Head on collisions can be avoided…
Every now and then we’re faced with a surprise; and not a good kind of surprise like a birthday party, or tickets to the big game. Surprises that can put us into a panic are never a good thing. One of the worst kinds of surprises is the potential head on crash. Would you know what to do if you’re faced with someone coming directly at you in your lane?
Head on collisions can be avoided, but the driver has to be prepared. What I mean by that is to be ready at all times and plan ahead. The first thing each driver should do is to constantly keep looking ahead and moving their eyes from side to side. Glancing well ahead toward the oncoming traffic is always a good idea. Never expect the traffic to stay in their own lane. Constant glances toward their wheels and the lane markings will give you advanced notification if they may be drifting across the line and into your lane. This early notification can give you the added time needed to move safely out of their way. (Judging wheel movement is explained more HERE)
Being able to avoid a head on collision starts well before you need to avoid the crash. Constantly planning where you can move to is a good habit to get into. On many highways and rural roads there is a shoulder, mostly gravel, which can be used. In many cases drivers panic and hit the brakes, but braking just delays the oncoming driver from hitting you. Knowing the shoulder is available is a good thing.
Once you realize you need to avoid this crash, look well ahead along the edge of the shoulder, maintain your speed, keep a firm grip on the steering wheel and move slightly onto the gravel shoulder. Leaving your left side tires on the pavement will allow you to keep traction while the other two wheels are on a loose surface with less traction. Move over far enough to allow for enough space for the oncoming driver to pass. Making this move early allows for the driver who made the mistake of entering your lane time to see what you’re doing to help the situation so they can pass safely. Moving over later may mean a head on collision on the shoulder. Once it’s safe, look well ahead into the middle of your lane and gently ease back onto the pavement.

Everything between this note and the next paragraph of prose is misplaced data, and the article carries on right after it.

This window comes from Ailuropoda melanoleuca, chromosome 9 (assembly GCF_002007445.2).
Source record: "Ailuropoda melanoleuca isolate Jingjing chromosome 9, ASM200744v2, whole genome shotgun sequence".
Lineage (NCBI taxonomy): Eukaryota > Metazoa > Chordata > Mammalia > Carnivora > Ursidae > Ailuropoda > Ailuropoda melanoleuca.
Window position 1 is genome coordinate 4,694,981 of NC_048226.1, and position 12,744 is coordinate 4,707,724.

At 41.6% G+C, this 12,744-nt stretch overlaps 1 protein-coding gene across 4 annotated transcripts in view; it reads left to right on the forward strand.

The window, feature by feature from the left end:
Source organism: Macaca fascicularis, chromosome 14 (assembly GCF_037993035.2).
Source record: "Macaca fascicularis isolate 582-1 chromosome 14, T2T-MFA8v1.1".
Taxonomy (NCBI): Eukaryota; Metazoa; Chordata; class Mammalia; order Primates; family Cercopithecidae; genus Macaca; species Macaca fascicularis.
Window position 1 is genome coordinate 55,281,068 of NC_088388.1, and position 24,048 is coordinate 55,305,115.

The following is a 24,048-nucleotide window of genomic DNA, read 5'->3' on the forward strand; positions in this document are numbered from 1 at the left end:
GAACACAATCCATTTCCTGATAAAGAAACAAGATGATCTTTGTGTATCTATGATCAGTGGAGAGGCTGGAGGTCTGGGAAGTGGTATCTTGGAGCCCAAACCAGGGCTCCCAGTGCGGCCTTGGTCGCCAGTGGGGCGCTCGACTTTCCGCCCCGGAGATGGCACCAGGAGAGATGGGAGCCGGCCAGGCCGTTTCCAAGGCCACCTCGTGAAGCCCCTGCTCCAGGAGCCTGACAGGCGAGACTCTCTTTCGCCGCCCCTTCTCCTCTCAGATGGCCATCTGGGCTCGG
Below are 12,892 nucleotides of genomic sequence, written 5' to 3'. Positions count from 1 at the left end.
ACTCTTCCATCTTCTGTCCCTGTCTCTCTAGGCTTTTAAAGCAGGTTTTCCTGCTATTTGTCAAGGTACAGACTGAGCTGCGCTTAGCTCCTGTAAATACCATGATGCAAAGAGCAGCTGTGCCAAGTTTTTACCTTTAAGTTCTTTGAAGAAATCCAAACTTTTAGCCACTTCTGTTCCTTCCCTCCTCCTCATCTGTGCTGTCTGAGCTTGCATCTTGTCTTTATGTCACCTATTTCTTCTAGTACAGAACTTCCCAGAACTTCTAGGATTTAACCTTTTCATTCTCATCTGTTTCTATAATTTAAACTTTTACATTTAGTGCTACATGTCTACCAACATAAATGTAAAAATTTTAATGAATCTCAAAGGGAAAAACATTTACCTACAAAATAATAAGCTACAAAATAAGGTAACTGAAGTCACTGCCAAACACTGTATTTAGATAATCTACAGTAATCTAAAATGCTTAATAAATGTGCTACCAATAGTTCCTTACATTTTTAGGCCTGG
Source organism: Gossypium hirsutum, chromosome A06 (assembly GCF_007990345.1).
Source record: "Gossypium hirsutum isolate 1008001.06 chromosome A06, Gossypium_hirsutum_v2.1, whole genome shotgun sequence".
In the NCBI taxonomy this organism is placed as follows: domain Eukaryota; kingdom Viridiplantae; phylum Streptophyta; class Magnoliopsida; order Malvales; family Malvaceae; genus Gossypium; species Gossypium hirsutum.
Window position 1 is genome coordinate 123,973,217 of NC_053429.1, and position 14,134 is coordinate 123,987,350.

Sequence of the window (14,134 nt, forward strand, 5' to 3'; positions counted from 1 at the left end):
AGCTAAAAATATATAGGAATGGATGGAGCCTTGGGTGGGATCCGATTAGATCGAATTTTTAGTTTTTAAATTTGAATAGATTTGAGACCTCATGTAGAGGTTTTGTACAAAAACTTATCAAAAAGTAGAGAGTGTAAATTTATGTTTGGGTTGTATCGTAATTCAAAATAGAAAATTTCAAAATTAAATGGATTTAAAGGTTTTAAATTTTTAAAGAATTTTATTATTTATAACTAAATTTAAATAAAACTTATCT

Years ago I was teaching one of my students how to avoid a head on collision. We had just practiced the move a couple of times without any traffic near us when up ahead an oncoming driver pulled out from behind a large truck and was coming directly at us. With my hand on the steering wheel for guidance, my student moved the vehicle onto the shoulder to allow the oncoming vehicle to pass.
Everything worked out as it should. However, my student had thought I had “set it up” to have someone come directly at us in our lane. Think about it; we had just practiced the exercise when we had to do it for real. I laughed and explained it was just luck that we had to do it with a real vehicle. I’m still not sure they believed me. However, they now knew head on collisions can be avoided.